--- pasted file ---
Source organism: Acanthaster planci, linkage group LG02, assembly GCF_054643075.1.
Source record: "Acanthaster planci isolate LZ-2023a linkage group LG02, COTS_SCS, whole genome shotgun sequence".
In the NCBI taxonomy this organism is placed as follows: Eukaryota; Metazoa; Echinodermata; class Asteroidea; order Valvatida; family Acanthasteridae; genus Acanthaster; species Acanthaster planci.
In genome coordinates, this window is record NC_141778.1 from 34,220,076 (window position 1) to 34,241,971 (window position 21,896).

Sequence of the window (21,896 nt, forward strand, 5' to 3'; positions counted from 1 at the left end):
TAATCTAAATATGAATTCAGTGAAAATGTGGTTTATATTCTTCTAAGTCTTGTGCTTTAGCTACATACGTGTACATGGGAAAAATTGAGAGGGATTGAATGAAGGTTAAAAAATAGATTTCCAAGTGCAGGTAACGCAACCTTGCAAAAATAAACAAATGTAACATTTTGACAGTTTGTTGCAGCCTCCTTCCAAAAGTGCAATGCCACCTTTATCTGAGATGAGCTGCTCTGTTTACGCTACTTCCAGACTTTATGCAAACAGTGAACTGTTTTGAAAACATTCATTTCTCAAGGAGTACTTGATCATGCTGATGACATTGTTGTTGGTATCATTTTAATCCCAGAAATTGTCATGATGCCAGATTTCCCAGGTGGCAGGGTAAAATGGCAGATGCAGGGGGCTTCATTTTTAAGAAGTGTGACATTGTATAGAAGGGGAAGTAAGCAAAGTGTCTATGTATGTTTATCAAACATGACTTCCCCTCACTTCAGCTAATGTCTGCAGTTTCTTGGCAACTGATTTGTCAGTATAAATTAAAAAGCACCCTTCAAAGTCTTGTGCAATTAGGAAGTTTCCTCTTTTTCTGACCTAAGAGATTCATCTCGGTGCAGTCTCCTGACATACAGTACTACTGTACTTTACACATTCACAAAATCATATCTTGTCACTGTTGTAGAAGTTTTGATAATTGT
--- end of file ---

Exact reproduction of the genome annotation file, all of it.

Source organism: Acanthaster planci, linkage group LG02, assembly GCF_054643075.1.
Source record: "Acanthaster planci isolate LZ-2023a linkage group LG02, COTS_SCS, whole genome shotgun sequence".
In the NCBI taxonomy this organism is placed as follows: Eukaryota; Metazoa; Echinodermata; class Asteroidea; order Valvatida; family Acanthasteridae; genus Acanthaster; species Acanthaster planci.
In genome coordinates, this window is record NC_141778.1 from 34,220,076 (window position 1) to 34,241,971 (window position 21,896).

Sequence of the window (21,896 nt, forward strand, 5' to 3'; positions counted from 1 at the left end):
TAATCTAAATATGAATTCAGTGAAAATGTGGTTTATATTCTTCTAAGTCTTGTGCTTTAGCTACATACGTGTACATGGGAAAAATTGAGAGGGATTGAATGAAGGTTAAAAAATAGATTTCCAAGTGCAGGTAACGCAACCTTGCAAAAATAAACAAATGTAACATTTTGACAGTTTGTTGCAGCCTCCTTCCAAAAGTGCAATGCCACCTTTATCTGAGATGAGCTGCTCTGTTTACGCTACTTCCAGACTTTATGCAAACAGTGAACTGTTTTGAAAACATTCATTTCTCAAGGAGTACTTGATCATGCTGATGACATTGTTGTTGGTATCATTTTAATCCCAGAAATTGTCATGATGCCAGATTTCCCAGGTGGCAGGGTAAAATGGCAGATGCAGGGGGCTTCATTTTTAAGAAGTGTGACATTGTATAGAAGGGGAAGTAAGCAAAGTGTCTATGTATGTTTATCAAACATGACTTCCCCTCACTTCAGCTAATGTCTGCAGTTTCTTGGCAACTGATTTGTCAGTATAAATTAAAAAGCACCCTTCAAAGTCTTGTGCAATTAGGAAGTTTCCTCTTTTTCTGACCTAAGAGATTCATCTCGGTGCAGTCTCCTGACATACAGTACTACTGTACTTTACACATTCACAAAATCATATCTTGTCACTGTTGTAGAAGTTTTGATAATTGT